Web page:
She believes that the early feminists were very much in support of a child’s right to be born and she doesn’t see this view as conservative. “I think it’s a kind of radical idea that you want everyone to be born,” she says. “You want everyone that’s been created to be born, wanted or unwanted, planned or unplanned.”

Colin takes pleasure in this often controversial subject and enjoys speaking to people about it, especially the younger generations who grew up with abortion as right. She was even invited to the White House along with her friend, actress Patricia Heaton, to speak on the subject when President George W. Bush was in office.

While Colin has been in the business since college, she has no plans of stopping any time soon. “I really want to play more dynamic women on stage, more powerful, life-changing women on stage,” she says. She’d also like to be more involved with her community. Montclair State University, near her home in New Jersey, has asked her and her husband, Justin Deas, to teach master classes.

What would she do if she weren’t acting? Colin notes that she’s also a mom, political activist and “runs an empire.” But, she adds, “I’d make an excellent president.”

Watch a clip of Margaret Colin as Eleanor Waldorf:

Published in: on April 16, 2009 at 9:55 pm  Leave a Comment  


By Emily Lovejoy

A ghoulish tale of sex, drugs, rock and roll and murder is told by English professor Zachary Lazar in his novel, Sway.

Photo: Emily Lovejoy

Photo: Emily Lovejoy

With his second novel, Sway, Hofstra’s own Zachary Lazar has received the kind of literary attention most writers can only dream of.

Set in the 1960s, Sway weaves together the stories of the Rolling Stones, filmmaker Kenneth Anger and the infamous Manson family into a haunting mix of both fact and fiction.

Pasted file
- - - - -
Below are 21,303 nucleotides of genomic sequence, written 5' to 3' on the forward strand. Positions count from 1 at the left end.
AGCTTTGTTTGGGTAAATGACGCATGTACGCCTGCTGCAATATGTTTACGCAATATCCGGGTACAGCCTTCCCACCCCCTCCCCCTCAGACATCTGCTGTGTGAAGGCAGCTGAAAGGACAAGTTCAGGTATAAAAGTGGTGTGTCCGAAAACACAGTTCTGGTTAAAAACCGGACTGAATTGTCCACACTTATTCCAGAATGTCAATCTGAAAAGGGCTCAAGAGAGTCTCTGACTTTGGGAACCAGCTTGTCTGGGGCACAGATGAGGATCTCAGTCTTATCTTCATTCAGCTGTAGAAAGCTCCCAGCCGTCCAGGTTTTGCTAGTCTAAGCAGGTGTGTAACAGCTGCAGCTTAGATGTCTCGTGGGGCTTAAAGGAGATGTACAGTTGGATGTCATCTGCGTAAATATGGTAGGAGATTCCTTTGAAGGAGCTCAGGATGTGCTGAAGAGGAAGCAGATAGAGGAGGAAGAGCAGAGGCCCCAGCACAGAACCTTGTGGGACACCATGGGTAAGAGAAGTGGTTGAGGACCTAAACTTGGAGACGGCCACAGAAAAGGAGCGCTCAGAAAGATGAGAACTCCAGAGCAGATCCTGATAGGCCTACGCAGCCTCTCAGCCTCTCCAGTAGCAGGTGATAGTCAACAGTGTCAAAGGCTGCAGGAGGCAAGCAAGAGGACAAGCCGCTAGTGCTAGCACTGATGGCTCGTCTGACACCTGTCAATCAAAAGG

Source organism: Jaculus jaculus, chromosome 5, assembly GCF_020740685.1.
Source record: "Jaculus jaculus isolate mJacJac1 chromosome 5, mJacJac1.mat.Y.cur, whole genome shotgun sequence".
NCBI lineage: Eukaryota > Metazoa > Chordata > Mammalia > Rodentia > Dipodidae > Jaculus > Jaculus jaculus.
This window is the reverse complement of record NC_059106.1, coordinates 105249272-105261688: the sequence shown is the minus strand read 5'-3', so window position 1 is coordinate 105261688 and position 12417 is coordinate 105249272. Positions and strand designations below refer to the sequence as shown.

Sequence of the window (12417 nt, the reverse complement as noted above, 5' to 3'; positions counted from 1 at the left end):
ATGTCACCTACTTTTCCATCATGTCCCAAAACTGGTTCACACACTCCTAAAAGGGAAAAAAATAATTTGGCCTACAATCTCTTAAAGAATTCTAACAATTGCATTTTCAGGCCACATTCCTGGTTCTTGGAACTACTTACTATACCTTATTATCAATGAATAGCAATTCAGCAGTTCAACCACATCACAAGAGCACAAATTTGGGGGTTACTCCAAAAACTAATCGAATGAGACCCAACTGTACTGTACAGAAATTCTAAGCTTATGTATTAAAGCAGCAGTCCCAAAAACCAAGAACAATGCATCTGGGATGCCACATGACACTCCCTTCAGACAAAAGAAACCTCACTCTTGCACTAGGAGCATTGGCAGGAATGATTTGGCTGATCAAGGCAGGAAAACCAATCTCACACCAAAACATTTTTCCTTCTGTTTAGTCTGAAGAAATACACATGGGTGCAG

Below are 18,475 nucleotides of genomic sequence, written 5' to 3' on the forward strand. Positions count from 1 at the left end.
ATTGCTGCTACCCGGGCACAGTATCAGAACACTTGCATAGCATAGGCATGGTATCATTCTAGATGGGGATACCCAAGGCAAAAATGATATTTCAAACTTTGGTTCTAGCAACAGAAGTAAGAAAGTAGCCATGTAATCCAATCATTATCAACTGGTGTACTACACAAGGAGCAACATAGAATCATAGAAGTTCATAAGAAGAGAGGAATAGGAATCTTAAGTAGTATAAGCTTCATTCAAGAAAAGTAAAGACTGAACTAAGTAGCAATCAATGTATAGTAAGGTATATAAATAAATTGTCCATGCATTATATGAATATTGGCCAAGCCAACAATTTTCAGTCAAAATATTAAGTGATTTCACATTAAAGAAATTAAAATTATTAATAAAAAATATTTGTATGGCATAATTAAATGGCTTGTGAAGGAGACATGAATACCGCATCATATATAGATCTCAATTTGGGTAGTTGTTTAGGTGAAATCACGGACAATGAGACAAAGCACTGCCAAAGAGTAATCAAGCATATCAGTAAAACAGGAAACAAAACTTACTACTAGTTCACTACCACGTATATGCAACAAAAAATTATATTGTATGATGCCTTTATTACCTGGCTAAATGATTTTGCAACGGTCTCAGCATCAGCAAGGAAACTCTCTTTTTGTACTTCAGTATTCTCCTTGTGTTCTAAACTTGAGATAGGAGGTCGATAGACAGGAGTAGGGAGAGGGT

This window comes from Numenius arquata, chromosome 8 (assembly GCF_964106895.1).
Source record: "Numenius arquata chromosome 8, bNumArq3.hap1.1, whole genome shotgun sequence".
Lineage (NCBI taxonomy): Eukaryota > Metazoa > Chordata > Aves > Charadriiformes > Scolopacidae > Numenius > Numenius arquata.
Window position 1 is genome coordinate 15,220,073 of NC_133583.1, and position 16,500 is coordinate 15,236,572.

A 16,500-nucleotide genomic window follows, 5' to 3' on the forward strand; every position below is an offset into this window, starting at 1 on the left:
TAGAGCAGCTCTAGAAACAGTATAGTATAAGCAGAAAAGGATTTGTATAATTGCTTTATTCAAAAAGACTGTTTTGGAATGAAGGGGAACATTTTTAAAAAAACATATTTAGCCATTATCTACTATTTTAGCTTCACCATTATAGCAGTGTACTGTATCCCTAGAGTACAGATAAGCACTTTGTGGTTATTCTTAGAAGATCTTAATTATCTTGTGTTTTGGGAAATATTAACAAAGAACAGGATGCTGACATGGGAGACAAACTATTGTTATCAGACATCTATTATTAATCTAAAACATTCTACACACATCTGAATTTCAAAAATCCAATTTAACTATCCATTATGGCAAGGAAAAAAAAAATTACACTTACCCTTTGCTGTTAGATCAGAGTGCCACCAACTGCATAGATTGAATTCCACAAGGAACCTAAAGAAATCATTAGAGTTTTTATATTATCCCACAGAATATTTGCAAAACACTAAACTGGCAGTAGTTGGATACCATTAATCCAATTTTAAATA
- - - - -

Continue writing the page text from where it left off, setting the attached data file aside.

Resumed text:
The three intersecting stories in Sway have a ghoulish quality and the novel reads almost like a sophisticated campfire tale. The book contains elements of Satanism and murder. “Things like Charles Manson were recent enough that they were still in the common culture and they were sort of like ghost stories,” Lazar says. “It was always stuff I was really interested in when I was a kid growing up.”

Sway is considered a work of fiction, but it is based in fact. According to Lazar, “none of the events are made up, except for little mundane things, conversations, behind-the-scenes kinds of interactions, but the big events are all true.” For someone who is not well acquainted with the Rolling Stones, the Manson family or Kenneth Anger this may seem hard to believe; the exploits of these people are larger than life. “The challenge of the book was to stick to what was true because it was bizarre and extreme in a lot of ways, murders and crazy drug episodes and this sex, drugs and rock and roll stuff. The trick was to make it seem real,” Lazar explains.

Although he wasn’t alive during the 1960s, Lazar says he consulted a wide variety of sources before writing the book. “When you read many accounts of the same event they’re always different so you can kind of make an educated guess about which is the best or truest version,” he says. The ultimate test of the novel’s truth came when it was released in England: “There were a bunch of people who were a part of the Stones’ circle in the ‘60s and several of them read it and said I got it right,” Lazar says.

Kenneth Anger, says Lazar “was someone I didn’t know really about until I started this book and his name kept cropping up in books about the Rolling Stones that I read.” According to Lazar, Anger, now in his eighties, wasn’t thrilled about his portrayal in Sway. Lazar isn’t aware if Keith Richards or Mick Jagger have read the novel. Was he nervous writing about real people? “Not as nervous as I should have been,” he says. “I just didn’t really think of the possibility of them even really reading it. … I’m glad I didn’t think about it before because maybe I wouldn’t have written it.

The critical response to Sway has been impressive. “It got a lot of good reviews,” Lazar says. The New York Times gave one of those rave reviews, saying, Sway “reads like your parents’ nightmare idea of what would happen to you if you fell under the spell of rock ’n’ roll.”

Lazar’s third book is already completed, but not yet released. The book will focus on his own father’s tragic murder after testifying against a Bernie Madoff-style real estate billionaire. Again, Lazar will be putting a creative turn on true events, but this time around, the novel will be considered non-fiction.